Home Business Insights & Advice Guarding against human error: The unseen weakness in cyber security

Reducing human error is essential for any business looking to create a robust defence against cyber threats.

Human error is the single main cause of cyber security breaches and is responsible for 95% of all breaches, according to a study by IBM.

Human error in cyber security includes a wide range of actions and inaction that can leave the doors open for hackers, cybercriminals and other malicious actors in cyberspace.

Anything from neglecting to have a good password, accidentally installing a virus from a suspect email or letting the wrong person into the office can fall into this category of human error. This means it is quite a broad area to cover and can be quite difficult to completely eliminate.

However, there are specific actions that can be taken to reduce the risk and the flip side of the earlier statistic means that 95% of data breaches can be prevented if human error is eliminated.

The difference between decision-based and skill-based errors in cyber security

Human error in cyber security falls into two distinct categories— decision-based errors and skill-based errors

Decision-based errors are where the staff members make the wrong choice that can lead to a security breach. This may be because they do not have adequate levels of cyber security awareness training, do not have enough information at the time to make an informed decision, or as in most cases, do not realise they are actually taking a decision through inaction. For example, neglecting to deal with a suspicious email.

Skill-based errors are where the staff member knows the correct procedure but through lack of concentration, tiredness or a lapse in memory, they fail to carry out the required action. A good example of this would be in misdelivery.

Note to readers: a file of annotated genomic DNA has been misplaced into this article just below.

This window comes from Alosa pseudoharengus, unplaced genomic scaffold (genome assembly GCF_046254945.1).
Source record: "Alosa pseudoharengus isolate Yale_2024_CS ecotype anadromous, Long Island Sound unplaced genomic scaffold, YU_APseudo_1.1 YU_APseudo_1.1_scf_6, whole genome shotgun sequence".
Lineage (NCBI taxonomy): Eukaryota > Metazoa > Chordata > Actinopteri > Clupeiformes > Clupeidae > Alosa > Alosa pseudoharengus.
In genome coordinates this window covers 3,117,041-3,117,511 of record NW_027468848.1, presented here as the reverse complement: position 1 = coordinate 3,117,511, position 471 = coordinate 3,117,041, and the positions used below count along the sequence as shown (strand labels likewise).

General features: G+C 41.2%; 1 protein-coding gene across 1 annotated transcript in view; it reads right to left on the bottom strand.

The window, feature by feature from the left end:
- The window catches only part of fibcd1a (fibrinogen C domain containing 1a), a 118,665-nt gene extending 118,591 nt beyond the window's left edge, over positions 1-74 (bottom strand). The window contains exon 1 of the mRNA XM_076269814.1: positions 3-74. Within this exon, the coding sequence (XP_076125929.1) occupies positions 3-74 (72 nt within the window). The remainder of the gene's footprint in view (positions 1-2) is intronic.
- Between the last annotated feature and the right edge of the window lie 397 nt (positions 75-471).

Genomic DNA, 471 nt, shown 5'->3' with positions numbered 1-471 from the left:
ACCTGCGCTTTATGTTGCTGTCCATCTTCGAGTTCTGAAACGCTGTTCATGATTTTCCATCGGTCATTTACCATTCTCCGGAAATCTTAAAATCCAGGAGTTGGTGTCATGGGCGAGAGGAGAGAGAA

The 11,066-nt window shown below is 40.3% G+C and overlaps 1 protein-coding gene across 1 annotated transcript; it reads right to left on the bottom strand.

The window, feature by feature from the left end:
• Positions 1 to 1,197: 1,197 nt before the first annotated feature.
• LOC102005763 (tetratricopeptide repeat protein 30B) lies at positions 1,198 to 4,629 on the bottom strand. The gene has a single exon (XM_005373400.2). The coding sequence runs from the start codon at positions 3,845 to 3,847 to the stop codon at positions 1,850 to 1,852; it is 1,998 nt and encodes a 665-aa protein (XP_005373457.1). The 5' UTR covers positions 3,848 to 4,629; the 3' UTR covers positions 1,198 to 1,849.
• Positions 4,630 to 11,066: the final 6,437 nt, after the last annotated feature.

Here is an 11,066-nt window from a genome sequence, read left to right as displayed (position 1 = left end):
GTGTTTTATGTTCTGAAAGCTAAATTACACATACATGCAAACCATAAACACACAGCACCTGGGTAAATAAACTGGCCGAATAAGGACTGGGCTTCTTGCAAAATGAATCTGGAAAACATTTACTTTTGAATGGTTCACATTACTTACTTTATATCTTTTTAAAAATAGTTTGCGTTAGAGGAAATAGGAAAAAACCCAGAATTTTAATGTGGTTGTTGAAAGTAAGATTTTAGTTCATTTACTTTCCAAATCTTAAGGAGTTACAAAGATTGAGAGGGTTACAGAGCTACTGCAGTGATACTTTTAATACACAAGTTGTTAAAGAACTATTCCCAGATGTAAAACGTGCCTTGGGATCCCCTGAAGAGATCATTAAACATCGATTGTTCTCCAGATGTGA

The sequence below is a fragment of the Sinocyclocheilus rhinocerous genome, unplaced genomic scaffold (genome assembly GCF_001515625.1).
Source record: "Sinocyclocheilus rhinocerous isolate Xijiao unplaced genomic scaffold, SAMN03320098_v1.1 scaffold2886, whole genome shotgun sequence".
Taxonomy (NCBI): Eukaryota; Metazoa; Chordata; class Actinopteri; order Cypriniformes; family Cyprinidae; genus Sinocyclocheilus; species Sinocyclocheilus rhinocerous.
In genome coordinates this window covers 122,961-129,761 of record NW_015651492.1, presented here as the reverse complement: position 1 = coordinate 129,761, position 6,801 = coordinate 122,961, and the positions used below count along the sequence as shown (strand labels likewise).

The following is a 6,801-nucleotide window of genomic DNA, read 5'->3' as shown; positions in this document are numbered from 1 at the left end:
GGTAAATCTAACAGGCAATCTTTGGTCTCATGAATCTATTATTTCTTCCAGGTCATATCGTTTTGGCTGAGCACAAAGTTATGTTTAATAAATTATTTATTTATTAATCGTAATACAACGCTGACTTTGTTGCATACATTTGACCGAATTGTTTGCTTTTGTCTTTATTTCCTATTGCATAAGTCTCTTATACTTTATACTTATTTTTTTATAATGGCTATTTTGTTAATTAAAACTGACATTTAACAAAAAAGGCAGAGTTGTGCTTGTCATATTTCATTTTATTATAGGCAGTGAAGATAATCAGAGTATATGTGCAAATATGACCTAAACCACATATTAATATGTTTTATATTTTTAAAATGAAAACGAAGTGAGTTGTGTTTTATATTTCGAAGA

What is misdelivery in terms of cyber security?

Misdelivery is a common issue in terms of cyber security and according to a study from Verizon data breach report in 2018 was the fifth most common cause of all data breaches.

Misdelivery refers to the act of sending details to the wrong recipient. This is quite easily done these days, especially with features such as auto fill on email addresses – sometimes the incorrect recipient is automatically placed into the address field where the email is being sent to and takes a conscious action from the sender to spot this and delete it.

A similar issue occurred within the NHS where 800 patients who had visited HIV clinics had their email addresses and names revealed simply because the staff member put their addresses in the “to” field rather than the “bcc” field that would have kept their identities private.

Common physical security errors

Physical security errors come in a variety of flavours, but one of the most frequent is leaving important data unattended on desktops, in meeting rooms or even just sitting in the printer tray waiting to be taken.

Even things such as leaving work premises unsecured or neglecting to lock the doors could count as a physical security error that can be mitigated by implementing Security Center SaaS, which offers comprehensive solutions for access control, video management, intrusion monitoring, and more.


Tailgating is a common form of physical security breach, where the malicious actor or cyber-criminal gains entry simply by following someone through a secure door or barrier.

Most of the time people don’t want to seem rude or impolite and will not challenge individuals in this circumstance. However, through their inaction, they are taking an active decision that could lead to a data breach and this would be classed as a decision-based human error.

What’s the Password? Probably 123456 or password1 

A recent study from the National Centre for Cyber Security in 2019 showed that weak passwords are commonplace across the board.

  • 123456 is still the most popular password in the world
  • 45% of users have their main email account password used on other services
  • Other common password mistakes include attaching passwords to monitors with post-it notes or leaving them written down on notepads on the desk and sharing them with colleagues